August 14, 2006
Faster Brain Decline With More Fat And Copper In Diets

A high copper diet may accelerate brain aging but only if a diet also includes lots of saturated and trans fats.

Martha Clare Morris, Sc.D., associated professor at the Institute for Healthy Aging at Rush University Medical Center, and her colleagues assessed the connection between dietary fat and dietary copper intake in 3,718 Chicago residents age 65 years and older. Participants underwent cognitive testing at the beginning of the study, after three years and after six years. An average of one year after the study began, they filled out a questionnaire about their diets. The dietary recommended allowance of copper for adults is .9 milligrams per day. Organ meats, such as liver, and shellfish are the foods with the highest copper levels, followed by nuts, seeds, legumes, whole grains, potatoes, chocolate and some fruits. Copper pipes may also add trace amounts of the metal to drinking water.

Cognitive abilities declined in all participants as they aged. Overall, copper intake was not associated with the rate of this decline. However, among the 604 individuals (16.2 percent of the study group) who consumed the most saturated and trans fats, cognitive function deteriorated more rapidly with the more copper they had in their diets. “The increase in rate for the high-fat consumers whose total copper intake was in the top 20 percent (greater than or equal to 1.6 milligrams per day) was equivalent to 19 more years of age,” the authors write.

This sounds like a stronger argument for reducing saturated and trans fats than for reducing copper in the diet. We already have plenty of reasons to avoid saturated and trans fats. Here's another one.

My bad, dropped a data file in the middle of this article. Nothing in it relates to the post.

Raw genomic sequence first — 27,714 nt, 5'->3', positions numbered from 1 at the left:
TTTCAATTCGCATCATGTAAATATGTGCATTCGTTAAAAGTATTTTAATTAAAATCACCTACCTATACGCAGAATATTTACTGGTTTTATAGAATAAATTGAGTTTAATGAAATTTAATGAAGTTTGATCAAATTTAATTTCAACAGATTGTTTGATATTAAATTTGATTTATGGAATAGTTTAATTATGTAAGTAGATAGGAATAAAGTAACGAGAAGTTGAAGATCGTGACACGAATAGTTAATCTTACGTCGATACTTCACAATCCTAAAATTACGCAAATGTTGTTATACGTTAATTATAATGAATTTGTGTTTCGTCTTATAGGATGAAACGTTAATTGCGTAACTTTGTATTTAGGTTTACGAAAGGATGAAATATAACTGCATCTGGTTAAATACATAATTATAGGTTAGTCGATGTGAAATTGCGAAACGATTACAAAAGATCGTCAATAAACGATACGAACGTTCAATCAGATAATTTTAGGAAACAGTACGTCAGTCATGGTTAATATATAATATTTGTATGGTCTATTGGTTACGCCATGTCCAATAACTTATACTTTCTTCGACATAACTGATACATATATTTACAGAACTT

Share |      Randall Parker, 2006 August 14 11:11 PM  Aging Diet Brain Studies


Comments
Polarman said at August 15, 2006 3:40 AM:

Chocolate has copper!!?? Please tell me it's not dark chocolate.

Richard said at August 15, 2006 4:17 AM:

"nuts, seeds, legumes, whole grains, potatoes, chocolate and some fruits."

That's it. Only ice cream for me from now on. If it's a choice between copper and fat, I know where I stand.

Randall Parker said at August 15, 2006 7:26 PM:

Polarman,

Life is full of ugly truths.

A study by Joo and Betts in the USA found that dark chocolate contributed high levels of copper, 22.1% of estimated safe and adequate daily intake, and milk chocolate 11.3% of estimated safe and adequate daily intake. It was shown that chocolate is a major source of dietary copper in the North American diet, making the highest contribution to mean daily copper intake. Research by the CMA found 5mg of copper per 100g of cocoa powder.

The darker the higher the copper content.

Here's a post arguing that chocolate has too much lead and copper.

I wonder if any chocolate vendor has a process that removes the copper.

Randall Parker said at August 15, 2006 9:11 PM:

Polarman,

Maybe there's still hope. Another page shows little copper in one dark chocolate bar. But maybe an incomplete analysis was done on it.

This dark chocolate does have copper in it though, about 4 times the RDA. That sounds bad. But this dark Hershey's chocolate has little copper in it.

I came across mention of copper being used in some fungicide used on cocoa plants. So maybe copper concentrations vary for that reason.

Randall Parker said at August 15, 2006 9:31 PM:

We can cut back on copper in a few ways:

Copper absorption may be decreased by excess dietary iron or zinc. Conversely, too much copper may cause an iron deficiency. Vitamin C supplementation results in decreased copper status. In rats, large doses of vitamin C can lead to copper deficiency. Other dietary components have an influence upon copper status, but not necessarily absorption. Feeding rats either sucrose or fructose, as opposed to glucose or cornstarch, decreases copper status and exacerbates the signs of copper deficiency.
Lou Pagnucco said at August 16, 2006 7:09 AM:

According to an article on LEF.org, curcumin and resveratrol are two natural substances that chelate copper. The article also mentions that the richest source of copper in the U.S. diet is beef.